Aren’t all of us different?
Yesterday evening I was watching The First Blast on Dawn News while working on an article I had promised I would submit to Reba Shahid, Editor of Spider Magazine – yup multi-tasking at its best 😉
Sonia Rahman and Amina Ali were interviewing a bright young woman on TFB who had set up The Stammering Association about 10 months earlier, after having decided that she just had to take control of her life. She was fed up of having no confidence and being unemployed.
I find stories of this kind truly inspiring but this time it was something in particular that grabbed my attention. The young guest on the show said she had completed her Masters in Computer Science from the UK and had then returned to Pakistan only to find that she was unable to get a job for 16 months. She couldn’t get past the interview because of her speech disorder.
I wasn’t clear whether she wasn’t able to get a job because she couldn’t communicate easily with the person who phoned to set it up or was it that companies didn’t shortlist her because of her speech defect? If it was the latter, I will be very disappointed. For certain jobs good communication skills are certainly essential but for fresh programmers, isn’t the ability to work with colleagues and team leads sufficient? I would have thought it would be her analytical and coding skills that they would be looking at.
Since November she has obviously gained a lot of confidence because she was able to have a discourse on television with very little trouble. Most of us who don’t stammer would have started to stammer out of fear of being on screen. She did a good job pointing out what the issues are – the lack of sensitivity mainly – like mimicking a person who stammers, making fun of them, completing sentences for them because of impatience, making faces, feeling sorry for them, thinking of them as handicapped.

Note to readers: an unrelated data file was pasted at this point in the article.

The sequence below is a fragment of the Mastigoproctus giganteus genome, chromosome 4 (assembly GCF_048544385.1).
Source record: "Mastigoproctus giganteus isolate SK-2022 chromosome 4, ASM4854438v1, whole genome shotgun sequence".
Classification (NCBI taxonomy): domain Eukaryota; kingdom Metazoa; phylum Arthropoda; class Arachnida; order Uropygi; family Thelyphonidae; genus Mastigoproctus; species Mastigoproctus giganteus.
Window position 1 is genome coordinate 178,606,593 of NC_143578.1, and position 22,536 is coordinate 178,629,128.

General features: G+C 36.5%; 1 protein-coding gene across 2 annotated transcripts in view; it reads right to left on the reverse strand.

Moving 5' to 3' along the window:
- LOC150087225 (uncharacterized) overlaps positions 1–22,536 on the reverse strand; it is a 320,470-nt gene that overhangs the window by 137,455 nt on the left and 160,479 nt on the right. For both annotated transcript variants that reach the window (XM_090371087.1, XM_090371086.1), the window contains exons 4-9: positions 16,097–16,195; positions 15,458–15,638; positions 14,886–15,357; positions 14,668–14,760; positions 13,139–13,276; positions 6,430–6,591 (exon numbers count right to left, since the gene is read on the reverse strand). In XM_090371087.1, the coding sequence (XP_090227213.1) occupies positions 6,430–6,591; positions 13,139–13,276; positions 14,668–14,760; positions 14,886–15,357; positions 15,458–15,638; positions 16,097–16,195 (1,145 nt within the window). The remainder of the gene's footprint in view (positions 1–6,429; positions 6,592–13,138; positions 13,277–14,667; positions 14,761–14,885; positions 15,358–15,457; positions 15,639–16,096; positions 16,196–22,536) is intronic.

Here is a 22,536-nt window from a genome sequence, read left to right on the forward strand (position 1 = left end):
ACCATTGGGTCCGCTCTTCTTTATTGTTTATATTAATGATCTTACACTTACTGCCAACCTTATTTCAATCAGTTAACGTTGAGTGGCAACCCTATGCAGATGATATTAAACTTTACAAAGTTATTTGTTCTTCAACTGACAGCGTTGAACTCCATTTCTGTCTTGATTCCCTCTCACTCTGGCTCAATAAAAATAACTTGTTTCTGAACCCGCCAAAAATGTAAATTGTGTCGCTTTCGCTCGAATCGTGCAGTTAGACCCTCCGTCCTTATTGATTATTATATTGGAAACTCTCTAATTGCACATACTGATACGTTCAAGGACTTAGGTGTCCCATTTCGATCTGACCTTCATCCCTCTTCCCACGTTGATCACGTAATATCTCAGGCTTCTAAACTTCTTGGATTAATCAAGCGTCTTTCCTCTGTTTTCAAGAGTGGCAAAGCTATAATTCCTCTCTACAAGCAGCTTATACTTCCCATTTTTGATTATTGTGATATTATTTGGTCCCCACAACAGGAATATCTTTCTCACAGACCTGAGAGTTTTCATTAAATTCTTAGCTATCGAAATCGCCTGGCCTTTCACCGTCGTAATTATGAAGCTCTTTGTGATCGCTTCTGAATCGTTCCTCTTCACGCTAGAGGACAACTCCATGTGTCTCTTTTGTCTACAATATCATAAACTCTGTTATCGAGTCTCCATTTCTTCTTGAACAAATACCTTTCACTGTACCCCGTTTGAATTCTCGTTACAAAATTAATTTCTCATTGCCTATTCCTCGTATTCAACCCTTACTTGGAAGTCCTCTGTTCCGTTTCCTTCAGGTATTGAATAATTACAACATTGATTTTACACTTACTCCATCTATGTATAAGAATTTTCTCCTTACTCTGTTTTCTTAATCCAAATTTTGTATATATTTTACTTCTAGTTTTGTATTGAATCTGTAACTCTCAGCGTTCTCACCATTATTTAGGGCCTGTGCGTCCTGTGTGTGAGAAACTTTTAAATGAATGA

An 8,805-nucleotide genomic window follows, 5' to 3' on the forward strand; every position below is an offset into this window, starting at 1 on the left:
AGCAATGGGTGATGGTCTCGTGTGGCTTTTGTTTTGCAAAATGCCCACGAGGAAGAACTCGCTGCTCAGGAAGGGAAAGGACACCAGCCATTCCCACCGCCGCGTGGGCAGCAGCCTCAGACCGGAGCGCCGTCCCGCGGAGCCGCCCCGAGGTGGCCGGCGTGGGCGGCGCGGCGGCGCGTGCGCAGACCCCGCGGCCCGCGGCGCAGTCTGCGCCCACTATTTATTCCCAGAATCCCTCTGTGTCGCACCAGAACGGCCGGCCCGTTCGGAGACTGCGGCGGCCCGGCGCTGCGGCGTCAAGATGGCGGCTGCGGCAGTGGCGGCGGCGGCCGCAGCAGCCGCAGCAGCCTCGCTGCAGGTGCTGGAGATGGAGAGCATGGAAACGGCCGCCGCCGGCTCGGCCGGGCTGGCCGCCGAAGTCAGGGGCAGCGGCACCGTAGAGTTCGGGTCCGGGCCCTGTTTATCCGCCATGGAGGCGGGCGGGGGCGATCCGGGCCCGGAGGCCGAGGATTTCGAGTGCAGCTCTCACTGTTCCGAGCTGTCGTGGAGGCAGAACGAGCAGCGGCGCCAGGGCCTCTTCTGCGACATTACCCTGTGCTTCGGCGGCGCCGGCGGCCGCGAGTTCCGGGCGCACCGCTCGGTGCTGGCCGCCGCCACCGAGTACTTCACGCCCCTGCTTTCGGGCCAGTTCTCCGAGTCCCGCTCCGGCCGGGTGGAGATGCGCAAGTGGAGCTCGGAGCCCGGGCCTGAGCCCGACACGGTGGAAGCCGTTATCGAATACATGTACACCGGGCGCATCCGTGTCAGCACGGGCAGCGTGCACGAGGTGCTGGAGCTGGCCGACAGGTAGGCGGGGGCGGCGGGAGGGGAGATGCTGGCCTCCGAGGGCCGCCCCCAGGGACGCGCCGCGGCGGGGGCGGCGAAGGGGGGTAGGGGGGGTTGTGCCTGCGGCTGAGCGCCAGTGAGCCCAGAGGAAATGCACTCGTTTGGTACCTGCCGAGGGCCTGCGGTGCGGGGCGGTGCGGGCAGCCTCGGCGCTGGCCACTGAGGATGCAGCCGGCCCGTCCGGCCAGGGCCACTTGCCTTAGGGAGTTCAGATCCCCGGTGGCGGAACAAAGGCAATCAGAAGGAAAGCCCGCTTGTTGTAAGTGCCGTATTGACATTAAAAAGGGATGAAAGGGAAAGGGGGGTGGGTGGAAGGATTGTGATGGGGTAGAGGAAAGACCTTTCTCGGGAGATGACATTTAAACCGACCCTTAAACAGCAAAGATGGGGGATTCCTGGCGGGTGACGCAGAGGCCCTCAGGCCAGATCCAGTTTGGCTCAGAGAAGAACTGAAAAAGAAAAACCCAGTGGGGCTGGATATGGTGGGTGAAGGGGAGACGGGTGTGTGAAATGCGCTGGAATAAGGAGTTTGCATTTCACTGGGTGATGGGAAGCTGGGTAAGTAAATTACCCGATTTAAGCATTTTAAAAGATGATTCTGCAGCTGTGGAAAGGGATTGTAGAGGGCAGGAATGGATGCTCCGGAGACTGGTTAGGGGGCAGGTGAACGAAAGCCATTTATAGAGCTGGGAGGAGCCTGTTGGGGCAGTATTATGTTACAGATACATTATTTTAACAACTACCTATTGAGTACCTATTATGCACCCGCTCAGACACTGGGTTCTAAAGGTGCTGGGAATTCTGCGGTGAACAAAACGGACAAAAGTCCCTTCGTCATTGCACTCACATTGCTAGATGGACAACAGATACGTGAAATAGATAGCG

The First Blast team followed this up by bringing on two kids who stammer – a young woman with a CS degree who is presently employed at Sidat Hyder and apparently very happy there, and a young man who is studying CS at Szabist. Both of them talked about lack of confidence that initially kept them from doing the things they wanted to. These two young people seem to be well on their way to achieving their potential due to the support they received from The Stammering Association and the encouragement they got from their parents, who told them that nothing was impossible if they would only reach out and make the effort.
I think it is great that the team from The First Blast is talking about these things. As Sonia pointed out when talking to her guests, sometimes we do things with good intentions, believing that we are providing assistance – like finishing sentences for others, when in fact it is one of the things that irritates people with speech defects the most. So much to learn, so little time.
Biases, prejudice, making fun of those who are different from us are all weaknesses in our own character that each of us needs to address. And when we do, it will turn us into much better human beings.
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